Most treaty bodies have endorsed the San José Guidelines and are addressing cases of intimidation and reprisals within that framework. In addition, the Committee against Torture, the Subcommittee on Prevention of Torture, the Committee on the Rights of Persons with Disabilities, the Committee on the Protection of the Rights of All Migrant Workers and Members of Their Families, and the Committee on the Elimination of Racial Discrimination have guidelines or information on how to report reprisals posted on their web pages.

All treaty bodies have appointed focal points/ rapporteurs to handle reprisals. The San Jose Guidelines comprehensively and explicitly set out the functions of the focal points/rapporteurs: 1) ensure consistence across treaty body system; 2) receive and assess allegations of acts of intimidation; 3) determine the most appropriate course of action; 4) be part of a network of focal points/ rapporteurs on reprisals to share information, facilitate supportive action, and align approaches; and 5) compile information on good practices.

How does a Treaty Body respond to allegations of intimidation and reprisals?

Treaty bodies vary in how they respond when faced with allegations of intimidation and reprisals. Some pursue both confidential and public actions, such as meeting with Permanent Missions, sending communications to States, raising the case with United Nations Special Procedures, the High Commissioner and raising the case in concluding observations, press releases, reports to the Human Rights Council and the General Assembly, or during their interactive dialogues with countries. All these options are carefully considered on a case by case basis, with the informed and free consent of the persons concerned and respecting the principles of “do-no-harm”, confidentiality, safety and security.

The San José Guidelines also sets out preventive measures, including specific steps such as allowing confidential submissions from individuals and groups, having closed meetings with stakeholders, and reminding State parties of their obligation to prevent and refrain from all acts of intimidation or reprisals against those who cooperate with the treaty bodies. Awareness-raising initiatives are another way for the treaty bodies to reaffirm the importance of cooperation with all stakeholders and disseminating information about the San José Guidelines.

How can you report an act of intimidation or reprisal against individual or groups who seek to, have communicated, or cooperated with the UN treaty bodies?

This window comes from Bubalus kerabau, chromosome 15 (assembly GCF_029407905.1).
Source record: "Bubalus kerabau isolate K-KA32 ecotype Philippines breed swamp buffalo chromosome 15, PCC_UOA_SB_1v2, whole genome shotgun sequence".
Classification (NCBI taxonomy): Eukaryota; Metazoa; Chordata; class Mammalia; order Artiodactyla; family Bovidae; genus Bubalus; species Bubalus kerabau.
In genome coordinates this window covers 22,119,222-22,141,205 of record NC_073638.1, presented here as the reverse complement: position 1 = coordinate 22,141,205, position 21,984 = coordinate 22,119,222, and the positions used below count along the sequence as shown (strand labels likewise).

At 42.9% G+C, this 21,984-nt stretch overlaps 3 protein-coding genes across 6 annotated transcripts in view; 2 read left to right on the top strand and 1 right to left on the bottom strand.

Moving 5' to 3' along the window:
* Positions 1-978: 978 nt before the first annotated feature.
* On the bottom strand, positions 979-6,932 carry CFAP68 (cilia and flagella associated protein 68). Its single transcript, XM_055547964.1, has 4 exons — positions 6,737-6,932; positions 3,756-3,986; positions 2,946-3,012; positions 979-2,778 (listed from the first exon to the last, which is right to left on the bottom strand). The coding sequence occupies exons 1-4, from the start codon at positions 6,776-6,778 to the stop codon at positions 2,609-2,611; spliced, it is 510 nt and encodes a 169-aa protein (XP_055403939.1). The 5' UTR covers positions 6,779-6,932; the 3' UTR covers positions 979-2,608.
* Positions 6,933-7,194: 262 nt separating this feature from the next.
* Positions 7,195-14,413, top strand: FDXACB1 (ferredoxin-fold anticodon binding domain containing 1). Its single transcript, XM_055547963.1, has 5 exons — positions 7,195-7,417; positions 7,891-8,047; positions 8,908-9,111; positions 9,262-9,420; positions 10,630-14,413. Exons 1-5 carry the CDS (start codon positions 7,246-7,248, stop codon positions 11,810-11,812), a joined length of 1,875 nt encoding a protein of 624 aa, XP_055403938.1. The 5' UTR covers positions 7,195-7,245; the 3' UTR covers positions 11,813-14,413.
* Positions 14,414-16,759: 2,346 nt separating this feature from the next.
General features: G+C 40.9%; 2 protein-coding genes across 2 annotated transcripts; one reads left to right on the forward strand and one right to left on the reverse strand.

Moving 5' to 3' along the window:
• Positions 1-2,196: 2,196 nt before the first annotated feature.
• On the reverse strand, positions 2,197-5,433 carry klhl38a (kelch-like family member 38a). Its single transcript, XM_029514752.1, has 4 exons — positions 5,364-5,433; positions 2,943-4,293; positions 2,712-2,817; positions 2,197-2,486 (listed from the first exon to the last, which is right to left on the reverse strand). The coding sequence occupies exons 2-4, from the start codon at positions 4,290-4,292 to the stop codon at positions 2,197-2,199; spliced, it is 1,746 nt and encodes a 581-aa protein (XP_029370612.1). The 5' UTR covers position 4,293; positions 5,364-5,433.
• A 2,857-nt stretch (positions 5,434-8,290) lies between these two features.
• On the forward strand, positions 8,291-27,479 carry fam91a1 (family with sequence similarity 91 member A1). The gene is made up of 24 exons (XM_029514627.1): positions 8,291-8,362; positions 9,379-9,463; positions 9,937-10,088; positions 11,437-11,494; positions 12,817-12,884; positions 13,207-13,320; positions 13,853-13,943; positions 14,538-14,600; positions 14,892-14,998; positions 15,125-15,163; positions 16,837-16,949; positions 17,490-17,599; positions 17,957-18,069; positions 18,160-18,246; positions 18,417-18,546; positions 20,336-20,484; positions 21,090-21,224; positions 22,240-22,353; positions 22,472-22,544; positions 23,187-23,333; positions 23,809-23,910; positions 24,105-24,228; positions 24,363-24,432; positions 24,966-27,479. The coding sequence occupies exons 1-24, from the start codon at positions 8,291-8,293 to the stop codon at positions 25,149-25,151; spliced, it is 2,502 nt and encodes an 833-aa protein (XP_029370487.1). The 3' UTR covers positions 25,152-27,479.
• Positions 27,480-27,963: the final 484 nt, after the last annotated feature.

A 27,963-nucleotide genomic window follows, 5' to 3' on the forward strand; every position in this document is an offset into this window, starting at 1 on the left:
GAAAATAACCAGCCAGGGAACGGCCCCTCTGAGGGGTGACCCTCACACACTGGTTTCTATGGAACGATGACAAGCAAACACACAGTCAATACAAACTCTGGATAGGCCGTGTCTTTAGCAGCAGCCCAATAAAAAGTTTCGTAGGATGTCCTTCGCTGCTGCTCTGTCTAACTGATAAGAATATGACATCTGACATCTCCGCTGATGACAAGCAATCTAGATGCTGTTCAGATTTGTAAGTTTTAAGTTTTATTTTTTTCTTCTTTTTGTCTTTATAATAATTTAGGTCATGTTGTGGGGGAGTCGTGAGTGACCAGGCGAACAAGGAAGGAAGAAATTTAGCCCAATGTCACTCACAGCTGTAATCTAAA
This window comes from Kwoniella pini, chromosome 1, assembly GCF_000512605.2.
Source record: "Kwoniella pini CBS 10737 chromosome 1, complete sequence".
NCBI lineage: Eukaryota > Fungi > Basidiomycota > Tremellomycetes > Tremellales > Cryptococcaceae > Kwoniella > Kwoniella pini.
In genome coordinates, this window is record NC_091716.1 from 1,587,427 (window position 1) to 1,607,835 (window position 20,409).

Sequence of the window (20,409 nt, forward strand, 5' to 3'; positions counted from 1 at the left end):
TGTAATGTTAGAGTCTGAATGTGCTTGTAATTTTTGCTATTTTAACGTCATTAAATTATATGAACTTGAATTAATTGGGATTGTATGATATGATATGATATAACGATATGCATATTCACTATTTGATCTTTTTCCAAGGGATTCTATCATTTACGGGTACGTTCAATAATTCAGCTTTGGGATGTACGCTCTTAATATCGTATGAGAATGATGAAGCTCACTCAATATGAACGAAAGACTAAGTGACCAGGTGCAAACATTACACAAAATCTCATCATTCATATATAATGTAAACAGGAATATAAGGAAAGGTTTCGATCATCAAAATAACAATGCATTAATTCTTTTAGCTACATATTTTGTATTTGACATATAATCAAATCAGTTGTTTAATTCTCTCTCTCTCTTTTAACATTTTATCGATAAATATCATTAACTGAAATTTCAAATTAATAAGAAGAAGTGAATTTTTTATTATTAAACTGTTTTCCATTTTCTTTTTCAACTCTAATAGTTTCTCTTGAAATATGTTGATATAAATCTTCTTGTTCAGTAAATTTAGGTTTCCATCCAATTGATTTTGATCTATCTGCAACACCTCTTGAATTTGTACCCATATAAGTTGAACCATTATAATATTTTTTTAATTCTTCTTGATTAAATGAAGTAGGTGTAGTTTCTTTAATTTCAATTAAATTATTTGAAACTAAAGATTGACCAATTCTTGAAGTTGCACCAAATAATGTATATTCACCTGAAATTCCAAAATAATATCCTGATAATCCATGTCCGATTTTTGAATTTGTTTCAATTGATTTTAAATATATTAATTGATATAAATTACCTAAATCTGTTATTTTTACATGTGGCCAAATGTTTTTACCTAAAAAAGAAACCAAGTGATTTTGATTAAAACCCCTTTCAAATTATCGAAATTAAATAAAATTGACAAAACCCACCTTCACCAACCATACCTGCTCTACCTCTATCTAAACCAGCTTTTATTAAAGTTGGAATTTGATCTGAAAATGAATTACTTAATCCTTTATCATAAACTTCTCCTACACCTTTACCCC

You can submit allegations of intimidation and reprisals to the respective treaty body through the focal point or rapporteur by writing to the Committee specific email below. 

Treaty Body



Human Rights Committee

Mr. Bamariam Koita

Committee on Economic, Social and Cultural Rights

CESCR Bureau

Committee against Torture
(art. 13, 19, 20 and 22 of the Convention)

Ms. Ana Racu

Committee on the Elimination of Racial Discrimination

Mr Silvio Albuquerque

Committee on Elimination of  Discrimination against Women

Ms. Dalia Leinarte
Ms. Leticia Bonifaz Alfonzo (alternate Rapporteur)

Sub-Committee on Prevention of Torture

Ms. Nora Sveaass

Committee on the Rights of the Child

Mr Gehad Madi

Committee on the Rights of Migrant Workers and members of their families

Ms. Myriam Poussi (Burkina) and Mr. Pablo Cesar Garcia Saenz (Guatemala)

Committee on the Rights of Persons with Disabilities

Mr. Robert Martin
Ms. Rosemary Kayess

Committee on Enforced Disappearances

Ms.Milica Kolakovic-Bojovic

Please include the following information when you report reprisal cases to individual treaty bodies.

  • Describe  what happened, to whom, where, and when
  • Explain the engagement / interaction of the alleged victim(s) with the treaty body in question, and broader context if needed (history of engagement, previous incidents, etc)
  • Describe the alleged perpetrator
  • Indicate whether the incident/ situation has been brought to the attention of the national/ local authorities (police or else), and if not, why not
  • Indicate whether the case is being shared with the treaty body in question for action or for information only
  • Seek informed consent from the alleged victim(s) and indicate in the submission that they are aware that the information is being shared with the treaty body, that they agree to it, and that they understand the implications, in particular if action is requested